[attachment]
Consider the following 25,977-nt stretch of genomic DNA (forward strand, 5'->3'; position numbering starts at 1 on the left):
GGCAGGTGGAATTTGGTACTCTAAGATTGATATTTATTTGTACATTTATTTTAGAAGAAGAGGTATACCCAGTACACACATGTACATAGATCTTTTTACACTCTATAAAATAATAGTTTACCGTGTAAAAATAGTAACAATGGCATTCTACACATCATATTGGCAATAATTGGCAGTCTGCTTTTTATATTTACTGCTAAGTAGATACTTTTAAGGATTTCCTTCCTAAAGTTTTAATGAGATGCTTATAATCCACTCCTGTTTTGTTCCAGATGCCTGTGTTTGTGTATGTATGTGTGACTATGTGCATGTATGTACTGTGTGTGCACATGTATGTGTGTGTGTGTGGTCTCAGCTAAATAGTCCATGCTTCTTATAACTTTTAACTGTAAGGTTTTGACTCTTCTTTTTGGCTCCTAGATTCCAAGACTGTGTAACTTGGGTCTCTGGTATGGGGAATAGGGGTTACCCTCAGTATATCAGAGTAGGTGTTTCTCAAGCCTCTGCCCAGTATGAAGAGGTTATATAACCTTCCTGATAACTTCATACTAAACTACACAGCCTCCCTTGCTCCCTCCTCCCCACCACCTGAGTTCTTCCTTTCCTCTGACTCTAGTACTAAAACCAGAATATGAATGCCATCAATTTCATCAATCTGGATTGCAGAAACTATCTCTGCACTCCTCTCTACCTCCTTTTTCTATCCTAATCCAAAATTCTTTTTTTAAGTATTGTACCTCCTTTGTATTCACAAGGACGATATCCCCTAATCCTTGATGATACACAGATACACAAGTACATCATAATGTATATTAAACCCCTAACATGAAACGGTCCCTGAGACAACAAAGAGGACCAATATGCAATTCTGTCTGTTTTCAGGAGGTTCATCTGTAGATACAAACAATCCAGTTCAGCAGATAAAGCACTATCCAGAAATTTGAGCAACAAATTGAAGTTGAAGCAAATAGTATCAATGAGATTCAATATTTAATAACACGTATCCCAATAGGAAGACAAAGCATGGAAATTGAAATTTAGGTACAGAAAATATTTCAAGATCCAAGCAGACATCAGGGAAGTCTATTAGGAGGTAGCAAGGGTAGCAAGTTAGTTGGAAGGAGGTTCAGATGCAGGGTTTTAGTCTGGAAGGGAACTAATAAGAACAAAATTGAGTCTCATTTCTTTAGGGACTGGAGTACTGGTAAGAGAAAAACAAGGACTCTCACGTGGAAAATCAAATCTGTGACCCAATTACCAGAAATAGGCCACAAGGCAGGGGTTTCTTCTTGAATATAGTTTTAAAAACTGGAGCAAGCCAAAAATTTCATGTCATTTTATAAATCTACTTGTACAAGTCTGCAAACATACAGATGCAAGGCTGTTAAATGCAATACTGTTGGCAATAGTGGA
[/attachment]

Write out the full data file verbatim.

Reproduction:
Consider the following 25,977-nt stretch of genomic DNA (forward strand, 5'->3'; position numbering starts at 1 on the left):
GGCAGGTGGAATTTGGTACTCTAAGATTGATATTTATTTGTACATTTATTTTAGAAGAAGAGGTATACCCAGTACACACATGTACATAGATCTTTTTACACTCTATAAAATAATAGTTTACCGTGTAAAAATAGTAACAATGGCATTCTACACATCATATTGGCAATAATTGGCAGTCTGCTTTTTATATTTACTGCTAAGTAGATACTTTTAAGGATTTCCTTCCTAAAGTTTTAATGAGATGCTTATAATCCACTCCTGTTTTGTTCCAGATGCCTGTGTTTGTGTATGTATGTGTGACTATGTGCATGTATGTACTGTGTGTGCACATGTATGTGTGTGTGTGTGGTCTCAGCTAAATAGTCCATGCTTCTTATAACTTTTAACTGTAAGGTTTTGACTCTTCTTTTTGGCTCCTAGATTCCAAGACTGTGTAACTTGGGTCTCTGGTATGGGGAATAGGGGTTACCCTCAGTATATCAGAGTAGGTGTTTCTCAAGCCTCTGCCCAGTATGAAGAGGTTATATAACCTTCCTGATAACTTCATACTAAACTACACAGCCTCCCTTGCTCCCTCCTCCCCACCACCTGAGTTCTTCCTTTCCTCTGACTCTAGTACTAAAACCAGAATATGAATGCCATCAATTTCATCAATCTGGATTGCAGAAACTATCTCTGCACTCCTCTCTACCTCCTTTTTCTATCCTAATCCAAAATTCTTTTTTTAAGTATTGTACCTCCTTTGTATTCACAAGGACGATATCCCCTAATCCTTGATGATACACAGATACACAAGTACATCATAATGTATATTAAACCCCTAACATGAAACGGTCCCTGAGACAACAAAGAGGACCAATATGCAATTCTGTCTGTTTTCAGGAGGTTCATCTGTAGATACAAACAATCCAGTTCAGCAGATAAAGCACTATCCAGAAATTTGAGCAACAAATTGAAGTTGAAGCAAATAGTATCAATGAGATTCAATATTTAATAACACGTATCCCAATAGGAAGACAAAGCATGGAAATTGAAATTTAGGTACAGAAAATATTTCAAGATCCAAGCAGACATCAGGGAAGTCTATTAGGAGGTAGCAAGGGTAGCAAGTTAGTTGGAAGGAGGTTCAGATGCAGGGTTTTAGTCTGGAAGGGAACTAATAAGAACAAAATTGAGTCTCATTTCTTTAGGGACTGGAGTACTGGTAAGAGAAAAACAAGGACTCTCACGTGGAAAATCAAATCTGTGACCCAATTACCAGAAATAGGCCACAAGGCAGGGGTTTCTTCTTGAATATAGTTTTAAAAACTGGAGCAAGCCAAAAATTTCATGTCATTTTATAAATCTACTTGTACAAGTCTGCAAACATACAGATGCAAGGCTGTTAAATGCAATACTGTTGGCAATAGTGGA